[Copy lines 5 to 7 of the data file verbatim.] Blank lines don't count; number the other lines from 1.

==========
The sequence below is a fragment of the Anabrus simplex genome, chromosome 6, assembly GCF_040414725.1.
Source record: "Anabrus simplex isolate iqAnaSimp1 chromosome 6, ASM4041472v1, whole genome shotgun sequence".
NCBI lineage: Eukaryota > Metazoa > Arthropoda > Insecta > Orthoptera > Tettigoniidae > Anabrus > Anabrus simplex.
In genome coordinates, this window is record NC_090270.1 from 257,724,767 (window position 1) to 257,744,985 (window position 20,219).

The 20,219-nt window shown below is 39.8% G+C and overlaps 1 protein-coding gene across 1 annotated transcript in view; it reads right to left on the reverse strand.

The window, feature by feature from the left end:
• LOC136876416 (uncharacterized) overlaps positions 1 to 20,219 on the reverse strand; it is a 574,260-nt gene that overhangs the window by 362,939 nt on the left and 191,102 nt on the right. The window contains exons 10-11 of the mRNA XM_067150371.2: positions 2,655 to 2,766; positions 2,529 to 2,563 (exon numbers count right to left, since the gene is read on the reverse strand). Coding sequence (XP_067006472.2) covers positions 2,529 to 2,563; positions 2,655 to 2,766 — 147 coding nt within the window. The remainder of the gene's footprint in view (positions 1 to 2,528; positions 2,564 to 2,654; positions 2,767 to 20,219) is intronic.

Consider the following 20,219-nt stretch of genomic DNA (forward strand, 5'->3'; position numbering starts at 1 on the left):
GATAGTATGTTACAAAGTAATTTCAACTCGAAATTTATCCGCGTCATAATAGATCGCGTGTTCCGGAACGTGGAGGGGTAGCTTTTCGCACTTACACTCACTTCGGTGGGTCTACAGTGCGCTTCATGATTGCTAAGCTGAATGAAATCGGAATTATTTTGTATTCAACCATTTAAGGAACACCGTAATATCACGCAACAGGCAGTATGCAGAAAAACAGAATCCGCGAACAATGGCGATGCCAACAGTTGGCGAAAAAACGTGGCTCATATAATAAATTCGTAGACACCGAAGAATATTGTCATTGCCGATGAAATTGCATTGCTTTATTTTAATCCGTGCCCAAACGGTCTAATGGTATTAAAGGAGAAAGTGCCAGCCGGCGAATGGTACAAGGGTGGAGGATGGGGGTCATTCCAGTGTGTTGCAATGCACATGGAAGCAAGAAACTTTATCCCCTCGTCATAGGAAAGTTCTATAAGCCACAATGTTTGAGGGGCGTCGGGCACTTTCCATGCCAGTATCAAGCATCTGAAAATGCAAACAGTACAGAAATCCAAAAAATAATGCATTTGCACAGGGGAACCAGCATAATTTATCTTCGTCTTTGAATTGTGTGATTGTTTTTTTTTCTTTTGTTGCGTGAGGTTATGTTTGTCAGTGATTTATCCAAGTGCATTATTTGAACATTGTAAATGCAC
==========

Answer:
The 20,219-nt window shown below is 39.8% G+C and overlaps 1 protein-coding gene across 1 annotated transcript in view; it reads right to left on the reverse strand.

The window, feature by feature from the left end:
• LOC136876416 (uncharacterized) overlaps positions 1 to 20,219 on the reverse strand; it is a 574,260-nt gene that overhangs the window by 362,939 nt on the left and 191,102 nt on the right. The window contains exons 10-11 of the mRNA XM_067150371.2: positions 2,655 to 2,766; positions 2,529 to 2,563 (exon numbers count right to left, since the gene is read on the reverse strand). Coding sequence (XP_067006472.2) covers positions 2,529 to 2,563; positions 2,655 to 2,766 — 147 coding nt within the window. The remainder of the gene's footprint in view (positions 1 to 2,528; positions 2,564 to 2,654; positions 2,767 to 20,219) is intronic.